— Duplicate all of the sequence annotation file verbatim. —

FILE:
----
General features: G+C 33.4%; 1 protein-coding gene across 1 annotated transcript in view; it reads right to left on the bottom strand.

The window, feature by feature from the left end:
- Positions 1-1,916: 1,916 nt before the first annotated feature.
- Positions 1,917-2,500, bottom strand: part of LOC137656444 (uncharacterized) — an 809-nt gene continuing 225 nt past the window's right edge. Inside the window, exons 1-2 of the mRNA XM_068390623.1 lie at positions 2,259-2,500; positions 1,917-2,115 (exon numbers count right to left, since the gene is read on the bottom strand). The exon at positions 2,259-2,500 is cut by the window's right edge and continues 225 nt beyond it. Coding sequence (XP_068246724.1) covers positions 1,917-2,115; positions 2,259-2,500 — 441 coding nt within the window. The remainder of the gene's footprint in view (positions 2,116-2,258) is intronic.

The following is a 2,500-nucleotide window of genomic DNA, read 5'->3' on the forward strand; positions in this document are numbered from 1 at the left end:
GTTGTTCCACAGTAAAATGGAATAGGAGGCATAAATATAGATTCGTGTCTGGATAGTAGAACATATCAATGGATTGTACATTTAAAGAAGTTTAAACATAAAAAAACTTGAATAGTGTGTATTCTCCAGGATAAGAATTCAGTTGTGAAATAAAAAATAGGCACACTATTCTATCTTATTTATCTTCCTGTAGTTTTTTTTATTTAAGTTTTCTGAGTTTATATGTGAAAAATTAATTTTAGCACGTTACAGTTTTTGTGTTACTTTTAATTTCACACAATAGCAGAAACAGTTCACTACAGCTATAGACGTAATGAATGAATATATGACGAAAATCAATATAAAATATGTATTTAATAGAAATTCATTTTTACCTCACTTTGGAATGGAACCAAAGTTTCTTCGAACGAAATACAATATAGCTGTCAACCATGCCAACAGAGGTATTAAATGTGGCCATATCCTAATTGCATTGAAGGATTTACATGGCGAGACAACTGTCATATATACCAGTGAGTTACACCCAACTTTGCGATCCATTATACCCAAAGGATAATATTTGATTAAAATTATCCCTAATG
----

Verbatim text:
General features: G+C 33.4%; 1 protein-coding gene across 1 annotated transcript in view; it reads right to left on the bottom strand.

The window, feature by feature from the left end:
- Positions 1-1,916: 1,916 nt before the first annotated feature.
- Positions 1,917-2,500, bottom strand: part of LOC137656444 (uncharacterized) — an 809-nt gene continuing 225 nt past the window's right edge. Inside the window, exons 1-2 of the mRNA XM_068390623.1 lie at positions 2,259-2,500; positions 1,917-2,115 (exon numbers count right to left, since the gene is read on the bottom strand). The exon at positions 2,259-2,500 is cut by the window's right edge and continues 225 nt beyond it. Coding sequence (XP_068246724.1) covers positions 1,917-2,115; positions 2,259-2,500 — 441 coding nt within the window. The remainder of the gene's footprint in view (positions 2,116-2,258) is intronic.

The following is a 2,500-nucleotide window of genomic DNA, read 5'->3' on the forward strand; positions in this document are numbered from 1 at the left end:
GTTGTTCCACAGTAAAATGGAATAGGAGGCATAAATATAGATTCGTGTCTGGATAGTAGAACATATCAATGGATTGTACATTTAAAGAAGTTTAAACATAAAAAAACTTGAATAGTGTGTATTCTCCAGGATAAGAATTCAGTTGTGAAATAAAAAATAGGCACACTATTCTATCTTATTTATCTTCCTGTAGTTTTTTTTATTTAAGTTTTCTGAGTTTATATGTGAAAAATTAATTTTAGCACGTTACAGTTTTTGTGTTACTTTTAATTTCACACAATAGCAGAAACAGTTCACTACAGCTATAGACGTAATGAATGAATATATGACGAAAATCAATATAAAATATGTATTTAATAGAAATTCATTTTTACCTCACTTTGGAATGGAACCAAAGTTTCTTCGAACGAAATACAATATAGCTGTCAACCATGCCAACAGAGGTATTAAATGTGGCCATATCCTAATTGCATTGAAGGATTTACATGGCGAGACAACTGTCATATATACCAGTGAGTTACACCCAACTTTGCGATCCATTATACCCAAAGGATAATATTTGATTAAAATTATCCCTAATG